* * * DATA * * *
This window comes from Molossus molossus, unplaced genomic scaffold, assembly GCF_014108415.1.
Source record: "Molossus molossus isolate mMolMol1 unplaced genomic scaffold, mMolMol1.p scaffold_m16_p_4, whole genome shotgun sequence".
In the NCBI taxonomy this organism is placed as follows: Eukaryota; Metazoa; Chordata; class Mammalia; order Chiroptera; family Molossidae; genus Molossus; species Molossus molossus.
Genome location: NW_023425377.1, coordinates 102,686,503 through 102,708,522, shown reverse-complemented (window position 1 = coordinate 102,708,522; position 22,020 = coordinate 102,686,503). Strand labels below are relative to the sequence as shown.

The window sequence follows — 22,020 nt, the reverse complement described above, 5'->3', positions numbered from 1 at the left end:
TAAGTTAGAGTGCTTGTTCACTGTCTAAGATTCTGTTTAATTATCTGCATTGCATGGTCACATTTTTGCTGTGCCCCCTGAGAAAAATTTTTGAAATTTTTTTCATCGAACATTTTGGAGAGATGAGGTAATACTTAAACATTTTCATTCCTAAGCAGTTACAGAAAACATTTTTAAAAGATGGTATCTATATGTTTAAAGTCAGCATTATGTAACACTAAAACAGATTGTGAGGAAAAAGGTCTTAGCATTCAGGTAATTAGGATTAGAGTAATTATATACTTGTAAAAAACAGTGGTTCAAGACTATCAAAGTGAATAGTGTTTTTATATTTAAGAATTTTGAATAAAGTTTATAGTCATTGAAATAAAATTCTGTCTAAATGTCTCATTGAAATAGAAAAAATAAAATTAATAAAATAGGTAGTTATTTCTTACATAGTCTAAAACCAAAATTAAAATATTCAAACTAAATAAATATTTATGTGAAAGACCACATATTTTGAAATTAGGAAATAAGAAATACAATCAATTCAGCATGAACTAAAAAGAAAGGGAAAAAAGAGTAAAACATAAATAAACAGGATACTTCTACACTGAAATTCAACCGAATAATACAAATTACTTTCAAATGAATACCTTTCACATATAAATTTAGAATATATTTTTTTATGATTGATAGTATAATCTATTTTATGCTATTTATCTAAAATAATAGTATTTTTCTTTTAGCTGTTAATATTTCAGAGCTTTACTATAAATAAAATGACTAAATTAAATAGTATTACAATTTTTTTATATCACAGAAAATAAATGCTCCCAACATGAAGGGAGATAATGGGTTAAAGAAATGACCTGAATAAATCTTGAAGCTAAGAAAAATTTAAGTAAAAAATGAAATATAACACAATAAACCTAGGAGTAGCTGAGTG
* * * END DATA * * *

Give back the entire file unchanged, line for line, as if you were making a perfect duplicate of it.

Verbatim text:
This window comes from Molossus molossus, unplaced genomic scaffold, assembly GCF_014108415.1.
Source record: "Molossus molossus isolate mMolMol1 unplaced genomic scaffold, mMolMol1.p scaffold_m16_p_4, whole genome shotgun sequence".
In the NCBI taxonomy this organism is placed as follows: Eukaryota; Metazoa; Chordata; class Mammalia; order Chiroptera; family Molossidae; genus Molossus; species Molossus molossus.
Genome location: NW_023425377.1, coordinates 102,686,503 through 102,708,522, shown reverse-complemented (window position 1 = coordinate 102,708,522; position 22,020 = coordinate 102,686,503). Strand labels below are relative to the sequence as shown.

The window sequence follows — 22,020 nt, the reverse complement described above, 5'->3', positions numbered from 1 at the left end:
TAAGTTAGAGTGCTTGTTCACTGTCTAAGATTCTGTTTAATTATCTGCATTGCATGGTCACATTTTTGCTGTGCCCCCTGAGAAAAATTTTTGAAATTTTTTTCATCGAACATTTTGGAGAGATGAGGTAATACTTAAACATTTTCATTCCTAAGCAGTTACAGAAAACATTTTTAAAAGATGGTATCTATATGTTTAAAGTCAGCATTATGTAACACTAAAACAGATTGTGAGGAAAAAGGTCTTAGCATTCAGGTAATTAGGATTAGAGTAATTATATACTTGTAAAAAACAGTGGTTCAAGACTATCAAAGTGAATAGTGTTTTTATATTTAAGAATTTTGAATAAAGTTTATAGTCATTGAAATAAAATTCTGTCTAAATGTCTCATTGAAATAGAAAAAATAAAATTAATAAAATAGGTAGTTATTTCTTACATAGTCTAAAACCAAAATTAAAATATTCAAACTAAATAAATATTTATGTGAAAGACCACATATTTTGAAATTAGGAAATAAGAAATACAATCAATTCAGCATGAACTAAAAAGAAAGGGAAAAAAGAGTAAAACATAAATAAACAGGATACTTCTACACTGAAATTCAACCGAATAATACAAATTACTTTCAAATGAATACCTTTCACATATAAATTTAGAATATATTTTTTTATGATTGATAGTATAATCTATTTTATGCTATTTATCTAAAATAATAGTATTTTTCTTTTAGCTGTTAATATTTCAGAGCTTTACTATAAATAAAATGACTAAATTAAATAGTATTACAATTTTTTTATATCACAGAAAATAAATGCTCCCAACATGAAGGGAGATAATGGGTTAAAGAAATGACCTGAATAAATCTTGAAGCTAAGAAAAATTTAAGTAAAAAATGAAATATAACACAATAAACCTAGGAGTAGCTGAGTG